Newcastle Laboratories

Copper, Cu

Clinical Background:

Copper is a vital component of a number of metalloenzymes that are essential for human health. Ingested copper is mainly stored in the liver and removed via biliary excretion. Thus, cholestatic liv...

Copper is a vital component of a number of metalloenzymes that are essential for human health. Ingested copper is mainly stored in the liver and removed via biliary excretion. Thus, cholestatic liver disease, e.g. primary biliary cirrhosis or primary sclerosing cholangitis, can cause an increase in serum copper levels. Copper circulates predominantly bound to caeruloplasmin, which is a positive acute phase reactant, i.e. copper levels increase during the systemic inflammatory (acute phase) response. Wilson's disease is an inherited cause of copper excess where the liver fails to synthesise caeruloplasmin resulting in accumulation of copper in the liver and other tissues. Acquired copper deficiency is most commonly caused by intestinal disorders, inadequate TPN, and zinc over-supplementation. Menke's disease is an inherited cause of copper deficiency. Increased urinary excretion of copper of up to 100 mg/24hour can be found in patients with Wilson’s disease and Menkes disease.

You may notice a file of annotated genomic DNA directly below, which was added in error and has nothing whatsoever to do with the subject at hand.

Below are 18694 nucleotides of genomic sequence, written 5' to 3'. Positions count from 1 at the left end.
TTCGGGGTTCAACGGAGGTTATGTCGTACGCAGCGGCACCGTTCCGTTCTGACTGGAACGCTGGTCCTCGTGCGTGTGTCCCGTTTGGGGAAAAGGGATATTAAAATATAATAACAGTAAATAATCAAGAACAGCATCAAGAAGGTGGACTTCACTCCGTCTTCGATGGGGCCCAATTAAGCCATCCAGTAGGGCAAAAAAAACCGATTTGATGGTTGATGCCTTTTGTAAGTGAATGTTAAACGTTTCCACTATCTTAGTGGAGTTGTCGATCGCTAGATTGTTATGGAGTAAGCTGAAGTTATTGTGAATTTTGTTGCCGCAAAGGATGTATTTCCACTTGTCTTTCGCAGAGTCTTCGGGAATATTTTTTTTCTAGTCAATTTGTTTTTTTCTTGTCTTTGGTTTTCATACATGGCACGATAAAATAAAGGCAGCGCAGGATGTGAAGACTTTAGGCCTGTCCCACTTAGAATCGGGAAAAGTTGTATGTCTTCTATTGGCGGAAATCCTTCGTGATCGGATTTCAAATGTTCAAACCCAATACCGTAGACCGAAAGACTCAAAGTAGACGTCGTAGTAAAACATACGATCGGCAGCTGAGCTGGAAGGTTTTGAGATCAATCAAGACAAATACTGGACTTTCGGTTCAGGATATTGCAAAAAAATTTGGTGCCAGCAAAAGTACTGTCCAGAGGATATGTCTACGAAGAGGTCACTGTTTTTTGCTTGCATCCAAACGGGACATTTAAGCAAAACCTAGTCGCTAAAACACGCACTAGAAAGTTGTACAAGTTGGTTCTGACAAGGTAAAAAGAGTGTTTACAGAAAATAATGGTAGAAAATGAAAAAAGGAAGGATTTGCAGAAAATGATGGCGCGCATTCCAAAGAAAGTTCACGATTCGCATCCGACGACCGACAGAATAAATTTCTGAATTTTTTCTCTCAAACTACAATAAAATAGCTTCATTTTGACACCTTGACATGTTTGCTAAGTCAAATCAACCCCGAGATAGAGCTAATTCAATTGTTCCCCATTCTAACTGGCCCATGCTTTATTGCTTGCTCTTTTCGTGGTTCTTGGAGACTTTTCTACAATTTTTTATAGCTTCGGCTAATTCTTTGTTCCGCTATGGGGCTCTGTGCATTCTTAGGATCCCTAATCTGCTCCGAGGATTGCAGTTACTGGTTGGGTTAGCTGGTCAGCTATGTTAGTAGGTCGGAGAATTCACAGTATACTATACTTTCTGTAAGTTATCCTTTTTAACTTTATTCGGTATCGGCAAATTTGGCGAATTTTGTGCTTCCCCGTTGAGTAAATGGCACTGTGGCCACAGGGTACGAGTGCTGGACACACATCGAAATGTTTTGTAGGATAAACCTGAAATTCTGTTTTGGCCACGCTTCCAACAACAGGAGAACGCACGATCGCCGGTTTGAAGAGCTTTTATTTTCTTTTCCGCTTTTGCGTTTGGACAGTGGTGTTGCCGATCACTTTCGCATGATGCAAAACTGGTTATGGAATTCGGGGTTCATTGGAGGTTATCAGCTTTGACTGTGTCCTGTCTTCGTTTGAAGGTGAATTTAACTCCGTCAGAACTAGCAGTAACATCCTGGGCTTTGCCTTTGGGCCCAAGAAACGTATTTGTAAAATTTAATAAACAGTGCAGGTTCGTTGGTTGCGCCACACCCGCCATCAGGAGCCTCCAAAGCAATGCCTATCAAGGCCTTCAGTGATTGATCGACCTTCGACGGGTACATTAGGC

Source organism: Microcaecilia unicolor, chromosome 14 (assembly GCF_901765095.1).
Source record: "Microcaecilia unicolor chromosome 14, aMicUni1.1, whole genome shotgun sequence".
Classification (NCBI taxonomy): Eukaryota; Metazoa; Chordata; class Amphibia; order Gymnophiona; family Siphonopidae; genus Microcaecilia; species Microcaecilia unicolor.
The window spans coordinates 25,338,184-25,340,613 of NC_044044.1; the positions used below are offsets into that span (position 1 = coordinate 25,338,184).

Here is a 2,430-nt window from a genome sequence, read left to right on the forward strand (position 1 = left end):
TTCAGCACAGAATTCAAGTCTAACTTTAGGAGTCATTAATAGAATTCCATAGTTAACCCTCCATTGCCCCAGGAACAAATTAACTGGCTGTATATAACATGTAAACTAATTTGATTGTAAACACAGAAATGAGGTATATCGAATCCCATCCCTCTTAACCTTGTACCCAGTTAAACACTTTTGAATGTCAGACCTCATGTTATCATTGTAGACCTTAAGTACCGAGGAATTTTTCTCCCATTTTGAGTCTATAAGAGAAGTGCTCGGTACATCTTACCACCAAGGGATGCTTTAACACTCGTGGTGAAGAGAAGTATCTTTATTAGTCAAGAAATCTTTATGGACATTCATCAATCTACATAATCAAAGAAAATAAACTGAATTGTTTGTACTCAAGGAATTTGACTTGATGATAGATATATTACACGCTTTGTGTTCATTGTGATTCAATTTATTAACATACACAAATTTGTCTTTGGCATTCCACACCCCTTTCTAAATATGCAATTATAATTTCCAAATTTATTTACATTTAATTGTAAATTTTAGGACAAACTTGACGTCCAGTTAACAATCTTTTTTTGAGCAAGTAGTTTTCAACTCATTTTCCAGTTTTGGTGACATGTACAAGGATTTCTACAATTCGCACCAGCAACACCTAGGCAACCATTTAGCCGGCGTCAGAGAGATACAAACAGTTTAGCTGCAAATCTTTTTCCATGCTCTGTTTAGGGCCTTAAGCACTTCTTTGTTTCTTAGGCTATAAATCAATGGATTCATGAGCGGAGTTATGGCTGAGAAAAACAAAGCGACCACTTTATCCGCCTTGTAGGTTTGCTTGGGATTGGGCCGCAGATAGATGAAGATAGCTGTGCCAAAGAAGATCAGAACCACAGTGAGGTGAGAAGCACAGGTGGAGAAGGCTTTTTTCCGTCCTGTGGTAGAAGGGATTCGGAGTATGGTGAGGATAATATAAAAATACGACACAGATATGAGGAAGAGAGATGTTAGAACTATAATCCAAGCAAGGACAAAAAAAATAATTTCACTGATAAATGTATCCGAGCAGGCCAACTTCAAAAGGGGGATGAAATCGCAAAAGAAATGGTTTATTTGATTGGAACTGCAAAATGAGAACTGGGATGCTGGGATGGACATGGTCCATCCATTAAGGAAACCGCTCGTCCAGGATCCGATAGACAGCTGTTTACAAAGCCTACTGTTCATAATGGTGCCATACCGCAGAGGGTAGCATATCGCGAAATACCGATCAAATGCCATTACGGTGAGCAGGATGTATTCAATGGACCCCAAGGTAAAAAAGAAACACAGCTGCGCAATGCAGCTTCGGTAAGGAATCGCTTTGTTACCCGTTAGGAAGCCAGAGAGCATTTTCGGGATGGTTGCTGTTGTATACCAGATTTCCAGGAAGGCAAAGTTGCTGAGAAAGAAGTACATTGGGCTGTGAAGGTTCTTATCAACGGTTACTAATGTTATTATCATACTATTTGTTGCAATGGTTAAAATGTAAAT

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Test Details

  • Discipline:

    Biochemistry

    Biochemistry

  • Specimen Container Adult:

    Serum 

    Navy blue top 'trace element' tube with red-striped label

    Available on request from Blood Sciences reception at both Freeman and RVI site

    Urine